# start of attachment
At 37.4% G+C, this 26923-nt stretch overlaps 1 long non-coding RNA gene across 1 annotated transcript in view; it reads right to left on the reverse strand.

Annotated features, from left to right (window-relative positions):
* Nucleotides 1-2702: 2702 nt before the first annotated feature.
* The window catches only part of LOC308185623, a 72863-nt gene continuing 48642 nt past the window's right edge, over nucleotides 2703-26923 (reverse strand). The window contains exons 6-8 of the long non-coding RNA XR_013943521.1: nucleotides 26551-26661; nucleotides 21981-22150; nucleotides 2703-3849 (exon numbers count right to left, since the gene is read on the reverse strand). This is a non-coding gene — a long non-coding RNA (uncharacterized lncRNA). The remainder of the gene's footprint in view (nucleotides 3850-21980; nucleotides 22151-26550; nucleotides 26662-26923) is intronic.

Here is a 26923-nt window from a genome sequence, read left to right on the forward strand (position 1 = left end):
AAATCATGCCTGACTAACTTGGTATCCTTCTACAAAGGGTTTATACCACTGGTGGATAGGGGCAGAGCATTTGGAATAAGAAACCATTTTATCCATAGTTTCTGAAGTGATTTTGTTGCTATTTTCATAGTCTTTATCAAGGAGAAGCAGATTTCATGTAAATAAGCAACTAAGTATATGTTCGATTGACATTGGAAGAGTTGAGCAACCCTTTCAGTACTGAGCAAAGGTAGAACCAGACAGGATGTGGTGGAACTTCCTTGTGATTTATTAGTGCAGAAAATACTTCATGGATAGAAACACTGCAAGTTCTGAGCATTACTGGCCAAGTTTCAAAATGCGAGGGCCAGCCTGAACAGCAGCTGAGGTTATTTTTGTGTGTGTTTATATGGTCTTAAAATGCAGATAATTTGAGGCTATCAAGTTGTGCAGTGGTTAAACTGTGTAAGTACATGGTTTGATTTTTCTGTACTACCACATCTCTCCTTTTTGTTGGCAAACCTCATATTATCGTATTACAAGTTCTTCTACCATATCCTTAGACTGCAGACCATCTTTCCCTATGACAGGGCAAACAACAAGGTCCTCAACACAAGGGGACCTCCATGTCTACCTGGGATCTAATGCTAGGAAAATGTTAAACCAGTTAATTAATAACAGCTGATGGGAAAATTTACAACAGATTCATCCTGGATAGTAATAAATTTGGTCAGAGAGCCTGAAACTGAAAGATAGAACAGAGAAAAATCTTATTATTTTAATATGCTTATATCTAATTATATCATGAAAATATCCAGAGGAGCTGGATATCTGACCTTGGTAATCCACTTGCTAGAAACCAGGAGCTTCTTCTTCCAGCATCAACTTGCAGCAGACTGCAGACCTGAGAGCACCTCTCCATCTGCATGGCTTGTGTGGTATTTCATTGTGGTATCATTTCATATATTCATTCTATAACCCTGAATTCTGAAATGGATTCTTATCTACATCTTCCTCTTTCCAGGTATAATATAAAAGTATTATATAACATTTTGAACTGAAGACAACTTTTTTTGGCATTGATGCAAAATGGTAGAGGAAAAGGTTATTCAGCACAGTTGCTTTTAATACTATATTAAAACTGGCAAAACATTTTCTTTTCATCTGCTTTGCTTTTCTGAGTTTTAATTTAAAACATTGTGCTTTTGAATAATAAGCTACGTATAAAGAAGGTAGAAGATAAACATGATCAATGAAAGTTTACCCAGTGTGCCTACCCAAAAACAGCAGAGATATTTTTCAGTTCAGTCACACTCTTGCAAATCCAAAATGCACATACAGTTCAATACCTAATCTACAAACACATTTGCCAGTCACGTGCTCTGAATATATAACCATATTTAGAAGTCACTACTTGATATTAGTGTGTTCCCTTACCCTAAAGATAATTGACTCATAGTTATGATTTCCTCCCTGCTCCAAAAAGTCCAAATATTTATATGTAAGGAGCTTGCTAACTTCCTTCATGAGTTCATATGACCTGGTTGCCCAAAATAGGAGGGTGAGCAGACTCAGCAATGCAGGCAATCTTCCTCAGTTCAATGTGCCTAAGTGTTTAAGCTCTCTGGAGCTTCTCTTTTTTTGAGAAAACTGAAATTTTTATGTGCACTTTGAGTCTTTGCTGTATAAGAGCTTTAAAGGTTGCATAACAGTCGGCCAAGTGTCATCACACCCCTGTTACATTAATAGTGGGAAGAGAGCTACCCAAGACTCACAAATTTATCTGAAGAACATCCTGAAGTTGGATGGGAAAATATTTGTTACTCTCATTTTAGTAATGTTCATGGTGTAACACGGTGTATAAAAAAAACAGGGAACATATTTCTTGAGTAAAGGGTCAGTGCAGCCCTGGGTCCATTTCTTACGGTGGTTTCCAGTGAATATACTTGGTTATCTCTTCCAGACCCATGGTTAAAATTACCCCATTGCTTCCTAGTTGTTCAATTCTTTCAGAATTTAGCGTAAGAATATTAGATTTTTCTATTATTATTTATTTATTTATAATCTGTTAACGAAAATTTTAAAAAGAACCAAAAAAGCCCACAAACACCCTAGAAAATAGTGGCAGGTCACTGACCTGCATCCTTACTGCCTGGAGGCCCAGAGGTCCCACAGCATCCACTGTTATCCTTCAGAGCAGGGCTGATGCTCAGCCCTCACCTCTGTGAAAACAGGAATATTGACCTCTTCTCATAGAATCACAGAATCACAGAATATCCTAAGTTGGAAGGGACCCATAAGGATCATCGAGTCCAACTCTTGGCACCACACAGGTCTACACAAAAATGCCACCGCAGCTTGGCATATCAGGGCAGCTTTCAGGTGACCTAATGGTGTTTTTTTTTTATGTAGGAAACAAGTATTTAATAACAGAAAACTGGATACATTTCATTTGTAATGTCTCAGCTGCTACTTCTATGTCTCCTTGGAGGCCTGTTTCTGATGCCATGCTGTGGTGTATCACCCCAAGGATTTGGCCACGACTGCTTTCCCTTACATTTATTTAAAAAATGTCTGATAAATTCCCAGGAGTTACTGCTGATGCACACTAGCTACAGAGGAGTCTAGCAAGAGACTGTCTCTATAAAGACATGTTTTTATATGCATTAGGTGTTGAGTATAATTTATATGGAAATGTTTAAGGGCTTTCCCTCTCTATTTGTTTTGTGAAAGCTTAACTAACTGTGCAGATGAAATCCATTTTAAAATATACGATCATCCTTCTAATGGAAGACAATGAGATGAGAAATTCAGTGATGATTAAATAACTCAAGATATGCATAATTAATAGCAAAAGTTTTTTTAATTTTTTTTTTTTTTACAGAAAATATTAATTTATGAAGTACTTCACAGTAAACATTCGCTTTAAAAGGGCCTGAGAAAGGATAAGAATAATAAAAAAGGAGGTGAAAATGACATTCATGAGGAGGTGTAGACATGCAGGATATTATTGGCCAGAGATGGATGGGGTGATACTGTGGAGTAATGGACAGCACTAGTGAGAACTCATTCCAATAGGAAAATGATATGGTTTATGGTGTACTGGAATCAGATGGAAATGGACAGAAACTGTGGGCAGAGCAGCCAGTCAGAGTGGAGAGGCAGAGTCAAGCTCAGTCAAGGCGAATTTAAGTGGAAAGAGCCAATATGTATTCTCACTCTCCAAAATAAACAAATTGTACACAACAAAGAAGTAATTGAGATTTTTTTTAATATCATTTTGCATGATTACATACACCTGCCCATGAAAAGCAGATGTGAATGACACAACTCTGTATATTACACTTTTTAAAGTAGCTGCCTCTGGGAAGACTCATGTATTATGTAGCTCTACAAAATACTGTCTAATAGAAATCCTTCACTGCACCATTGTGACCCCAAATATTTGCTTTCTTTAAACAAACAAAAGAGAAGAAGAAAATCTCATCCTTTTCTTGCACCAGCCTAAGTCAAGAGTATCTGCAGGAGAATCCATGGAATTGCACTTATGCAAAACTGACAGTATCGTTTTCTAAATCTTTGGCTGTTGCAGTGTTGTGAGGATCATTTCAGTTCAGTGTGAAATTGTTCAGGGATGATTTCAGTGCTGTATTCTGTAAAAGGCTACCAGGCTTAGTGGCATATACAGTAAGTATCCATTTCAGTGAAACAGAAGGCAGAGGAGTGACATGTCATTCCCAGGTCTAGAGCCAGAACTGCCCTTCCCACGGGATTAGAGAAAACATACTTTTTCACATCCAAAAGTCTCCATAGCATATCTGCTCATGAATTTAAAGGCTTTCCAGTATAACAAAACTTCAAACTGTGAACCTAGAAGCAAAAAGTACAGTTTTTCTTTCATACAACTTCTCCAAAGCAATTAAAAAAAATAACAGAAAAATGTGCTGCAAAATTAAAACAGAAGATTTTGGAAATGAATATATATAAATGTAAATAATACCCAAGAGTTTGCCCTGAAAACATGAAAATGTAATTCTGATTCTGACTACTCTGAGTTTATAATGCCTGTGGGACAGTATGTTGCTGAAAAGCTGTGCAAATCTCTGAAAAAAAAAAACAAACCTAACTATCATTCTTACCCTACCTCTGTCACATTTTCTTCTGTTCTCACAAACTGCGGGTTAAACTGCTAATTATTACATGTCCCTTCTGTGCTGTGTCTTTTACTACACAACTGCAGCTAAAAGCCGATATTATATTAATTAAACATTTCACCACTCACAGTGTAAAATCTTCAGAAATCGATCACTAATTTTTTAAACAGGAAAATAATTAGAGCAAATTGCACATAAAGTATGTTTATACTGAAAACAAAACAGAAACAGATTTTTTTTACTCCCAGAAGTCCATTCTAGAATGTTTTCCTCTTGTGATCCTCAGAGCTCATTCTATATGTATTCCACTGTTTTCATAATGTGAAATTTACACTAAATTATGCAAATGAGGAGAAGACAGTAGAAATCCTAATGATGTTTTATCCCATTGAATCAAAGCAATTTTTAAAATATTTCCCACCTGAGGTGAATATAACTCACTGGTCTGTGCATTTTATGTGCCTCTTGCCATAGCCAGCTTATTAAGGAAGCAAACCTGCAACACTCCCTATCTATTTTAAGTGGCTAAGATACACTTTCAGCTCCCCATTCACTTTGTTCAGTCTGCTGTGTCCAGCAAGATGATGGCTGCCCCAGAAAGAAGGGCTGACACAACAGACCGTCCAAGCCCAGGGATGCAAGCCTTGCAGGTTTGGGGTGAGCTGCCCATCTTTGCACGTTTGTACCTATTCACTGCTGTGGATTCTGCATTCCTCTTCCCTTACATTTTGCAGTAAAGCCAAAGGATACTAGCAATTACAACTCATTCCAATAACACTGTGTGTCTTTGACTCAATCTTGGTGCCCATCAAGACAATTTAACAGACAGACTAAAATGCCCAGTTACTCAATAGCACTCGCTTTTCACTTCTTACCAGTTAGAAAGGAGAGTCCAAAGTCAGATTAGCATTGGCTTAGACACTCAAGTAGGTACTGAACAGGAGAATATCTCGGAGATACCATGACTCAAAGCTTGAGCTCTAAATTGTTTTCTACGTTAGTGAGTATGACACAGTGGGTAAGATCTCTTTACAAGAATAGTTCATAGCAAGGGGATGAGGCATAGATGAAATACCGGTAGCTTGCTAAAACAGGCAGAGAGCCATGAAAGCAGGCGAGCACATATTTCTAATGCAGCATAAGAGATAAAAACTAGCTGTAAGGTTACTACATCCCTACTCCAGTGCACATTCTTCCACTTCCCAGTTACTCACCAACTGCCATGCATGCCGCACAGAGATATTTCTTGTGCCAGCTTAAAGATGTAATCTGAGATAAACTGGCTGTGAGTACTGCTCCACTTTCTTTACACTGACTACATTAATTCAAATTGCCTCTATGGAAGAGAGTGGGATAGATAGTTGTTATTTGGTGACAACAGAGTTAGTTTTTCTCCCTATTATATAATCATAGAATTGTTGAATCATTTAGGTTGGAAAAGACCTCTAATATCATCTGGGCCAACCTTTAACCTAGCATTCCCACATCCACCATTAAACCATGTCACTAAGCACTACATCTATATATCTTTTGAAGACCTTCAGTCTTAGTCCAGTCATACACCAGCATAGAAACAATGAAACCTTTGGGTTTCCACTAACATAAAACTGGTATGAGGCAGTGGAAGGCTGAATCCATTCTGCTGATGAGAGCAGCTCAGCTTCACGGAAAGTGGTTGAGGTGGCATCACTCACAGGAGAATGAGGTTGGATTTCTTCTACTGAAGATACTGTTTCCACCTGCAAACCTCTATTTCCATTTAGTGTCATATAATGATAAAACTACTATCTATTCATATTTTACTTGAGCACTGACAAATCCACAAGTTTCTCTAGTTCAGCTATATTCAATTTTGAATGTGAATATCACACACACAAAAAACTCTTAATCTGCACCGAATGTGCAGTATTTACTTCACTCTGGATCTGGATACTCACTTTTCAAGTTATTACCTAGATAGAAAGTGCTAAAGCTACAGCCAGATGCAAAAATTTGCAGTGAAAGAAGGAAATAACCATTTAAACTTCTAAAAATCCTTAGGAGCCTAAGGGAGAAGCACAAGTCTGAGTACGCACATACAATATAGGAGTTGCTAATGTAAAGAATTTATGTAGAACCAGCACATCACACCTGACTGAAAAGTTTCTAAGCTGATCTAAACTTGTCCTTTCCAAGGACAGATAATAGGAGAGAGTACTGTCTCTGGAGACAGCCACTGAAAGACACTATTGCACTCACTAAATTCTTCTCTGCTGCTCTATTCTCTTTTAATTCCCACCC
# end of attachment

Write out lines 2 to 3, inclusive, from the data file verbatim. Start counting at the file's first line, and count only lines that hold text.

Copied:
Annotated features, from left to right (window-relative positions):
* Nucleotides 1-2702: 2702 nt before the first annotated feature.